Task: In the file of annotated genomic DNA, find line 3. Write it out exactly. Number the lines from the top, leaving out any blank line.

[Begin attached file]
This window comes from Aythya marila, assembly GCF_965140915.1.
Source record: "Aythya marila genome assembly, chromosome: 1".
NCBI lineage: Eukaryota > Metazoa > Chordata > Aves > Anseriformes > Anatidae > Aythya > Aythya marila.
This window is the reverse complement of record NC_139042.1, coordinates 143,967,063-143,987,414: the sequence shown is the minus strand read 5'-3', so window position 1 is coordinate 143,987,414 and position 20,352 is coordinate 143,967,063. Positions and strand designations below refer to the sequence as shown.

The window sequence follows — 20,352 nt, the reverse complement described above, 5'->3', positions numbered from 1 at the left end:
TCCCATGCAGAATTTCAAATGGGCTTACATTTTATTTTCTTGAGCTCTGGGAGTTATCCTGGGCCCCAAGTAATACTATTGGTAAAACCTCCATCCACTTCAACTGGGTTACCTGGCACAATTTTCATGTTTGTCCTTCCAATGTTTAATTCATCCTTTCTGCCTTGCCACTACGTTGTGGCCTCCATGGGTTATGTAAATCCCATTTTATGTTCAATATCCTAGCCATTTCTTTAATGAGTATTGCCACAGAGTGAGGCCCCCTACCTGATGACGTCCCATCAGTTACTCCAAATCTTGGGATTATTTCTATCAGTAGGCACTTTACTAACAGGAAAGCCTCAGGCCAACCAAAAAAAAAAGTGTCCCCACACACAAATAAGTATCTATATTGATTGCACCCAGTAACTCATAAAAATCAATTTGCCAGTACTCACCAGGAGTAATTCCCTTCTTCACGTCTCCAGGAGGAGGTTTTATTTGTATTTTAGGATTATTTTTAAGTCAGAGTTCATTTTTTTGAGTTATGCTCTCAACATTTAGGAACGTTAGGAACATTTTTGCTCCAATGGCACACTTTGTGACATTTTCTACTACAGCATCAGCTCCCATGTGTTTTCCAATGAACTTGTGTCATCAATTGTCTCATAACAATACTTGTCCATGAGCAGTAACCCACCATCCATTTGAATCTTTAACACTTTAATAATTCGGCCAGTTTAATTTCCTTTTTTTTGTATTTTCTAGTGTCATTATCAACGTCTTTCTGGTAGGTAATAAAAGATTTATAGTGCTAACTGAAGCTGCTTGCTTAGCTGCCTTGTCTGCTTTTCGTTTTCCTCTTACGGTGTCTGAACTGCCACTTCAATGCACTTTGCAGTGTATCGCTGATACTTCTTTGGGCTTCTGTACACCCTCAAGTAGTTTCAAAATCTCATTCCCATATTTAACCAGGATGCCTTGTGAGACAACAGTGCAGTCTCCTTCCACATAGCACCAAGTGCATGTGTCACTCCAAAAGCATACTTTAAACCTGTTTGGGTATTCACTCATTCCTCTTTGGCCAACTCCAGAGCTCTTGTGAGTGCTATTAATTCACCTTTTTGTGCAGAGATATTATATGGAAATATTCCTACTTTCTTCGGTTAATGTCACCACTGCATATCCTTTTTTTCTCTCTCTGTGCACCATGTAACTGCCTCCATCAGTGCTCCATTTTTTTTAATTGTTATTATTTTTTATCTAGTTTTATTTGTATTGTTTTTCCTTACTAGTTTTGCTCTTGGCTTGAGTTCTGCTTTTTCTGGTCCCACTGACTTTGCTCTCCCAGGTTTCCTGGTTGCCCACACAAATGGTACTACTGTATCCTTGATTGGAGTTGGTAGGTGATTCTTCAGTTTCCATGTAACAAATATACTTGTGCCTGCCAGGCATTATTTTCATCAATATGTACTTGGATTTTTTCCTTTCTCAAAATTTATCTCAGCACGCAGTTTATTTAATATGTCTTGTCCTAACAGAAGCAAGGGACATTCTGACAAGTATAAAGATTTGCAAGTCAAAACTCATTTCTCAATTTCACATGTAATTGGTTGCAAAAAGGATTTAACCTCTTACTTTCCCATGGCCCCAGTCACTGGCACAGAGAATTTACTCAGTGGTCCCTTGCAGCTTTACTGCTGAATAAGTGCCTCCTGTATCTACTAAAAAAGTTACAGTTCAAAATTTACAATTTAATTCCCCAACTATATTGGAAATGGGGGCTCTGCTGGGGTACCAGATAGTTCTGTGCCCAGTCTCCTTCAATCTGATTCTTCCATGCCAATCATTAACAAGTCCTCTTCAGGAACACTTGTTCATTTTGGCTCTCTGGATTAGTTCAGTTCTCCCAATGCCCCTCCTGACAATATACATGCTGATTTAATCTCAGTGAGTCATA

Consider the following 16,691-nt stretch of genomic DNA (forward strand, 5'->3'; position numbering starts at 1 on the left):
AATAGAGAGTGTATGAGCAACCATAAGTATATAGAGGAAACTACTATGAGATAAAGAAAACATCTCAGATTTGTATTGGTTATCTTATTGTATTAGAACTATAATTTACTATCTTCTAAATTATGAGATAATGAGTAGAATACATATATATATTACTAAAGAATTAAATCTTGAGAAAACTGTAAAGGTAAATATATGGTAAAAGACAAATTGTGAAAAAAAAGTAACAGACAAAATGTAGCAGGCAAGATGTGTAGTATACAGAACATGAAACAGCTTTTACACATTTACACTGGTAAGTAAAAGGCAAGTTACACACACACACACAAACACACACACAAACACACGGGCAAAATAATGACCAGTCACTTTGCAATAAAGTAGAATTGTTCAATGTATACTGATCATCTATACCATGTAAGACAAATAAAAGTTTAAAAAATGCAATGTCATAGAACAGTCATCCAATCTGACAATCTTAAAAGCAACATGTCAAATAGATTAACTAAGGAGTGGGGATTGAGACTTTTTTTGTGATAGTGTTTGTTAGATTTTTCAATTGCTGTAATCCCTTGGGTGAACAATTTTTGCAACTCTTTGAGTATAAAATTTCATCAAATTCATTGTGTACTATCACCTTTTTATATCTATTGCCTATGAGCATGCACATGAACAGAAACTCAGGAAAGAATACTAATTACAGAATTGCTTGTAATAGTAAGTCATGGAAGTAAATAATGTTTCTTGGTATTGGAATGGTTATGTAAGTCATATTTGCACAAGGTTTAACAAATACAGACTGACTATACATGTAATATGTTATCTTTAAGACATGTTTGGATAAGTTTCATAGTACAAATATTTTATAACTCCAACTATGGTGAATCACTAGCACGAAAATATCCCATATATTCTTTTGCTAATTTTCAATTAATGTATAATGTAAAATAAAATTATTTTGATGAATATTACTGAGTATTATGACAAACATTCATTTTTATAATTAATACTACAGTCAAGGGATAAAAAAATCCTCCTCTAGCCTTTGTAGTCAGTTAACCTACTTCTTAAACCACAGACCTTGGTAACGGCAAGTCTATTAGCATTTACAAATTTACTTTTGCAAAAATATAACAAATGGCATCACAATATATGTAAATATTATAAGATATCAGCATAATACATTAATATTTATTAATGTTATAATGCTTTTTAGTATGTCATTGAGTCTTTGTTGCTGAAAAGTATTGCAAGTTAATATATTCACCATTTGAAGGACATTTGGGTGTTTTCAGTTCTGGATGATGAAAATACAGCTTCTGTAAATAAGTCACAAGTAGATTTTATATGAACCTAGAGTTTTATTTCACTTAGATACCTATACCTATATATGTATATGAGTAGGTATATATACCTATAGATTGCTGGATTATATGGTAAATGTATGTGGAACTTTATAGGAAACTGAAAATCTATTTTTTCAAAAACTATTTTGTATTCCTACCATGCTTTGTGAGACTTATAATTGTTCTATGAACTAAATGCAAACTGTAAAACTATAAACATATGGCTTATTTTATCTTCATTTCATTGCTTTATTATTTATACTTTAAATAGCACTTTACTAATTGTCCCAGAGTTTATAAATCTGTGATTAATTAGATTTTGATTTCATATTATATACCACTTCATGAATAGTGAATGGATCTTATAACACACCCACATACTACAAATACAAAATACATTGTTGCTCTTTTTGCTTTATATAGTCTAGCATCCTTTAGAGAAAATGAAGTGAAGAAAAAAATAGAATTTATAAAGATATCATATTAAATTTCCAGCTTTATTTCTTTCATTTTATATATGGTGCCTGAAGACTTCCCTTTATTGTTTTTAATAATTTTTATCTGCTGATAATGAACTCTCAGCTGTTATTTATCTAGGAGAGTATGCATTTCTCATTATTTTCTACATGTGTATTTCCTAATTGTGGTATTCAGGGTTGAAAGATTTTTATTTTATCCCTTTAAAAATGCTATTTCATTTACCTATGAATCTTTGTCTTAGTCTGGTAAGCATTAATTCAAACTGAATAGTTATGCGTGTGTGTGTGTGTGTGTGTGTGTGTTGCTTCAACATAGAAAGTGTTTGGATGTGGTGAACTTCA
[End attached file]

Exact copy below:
NCBI lineage: Eukaryota > Metazoa > Chordata > Aves > Anseriformes > Anatidae > Aythya > Aythya marila.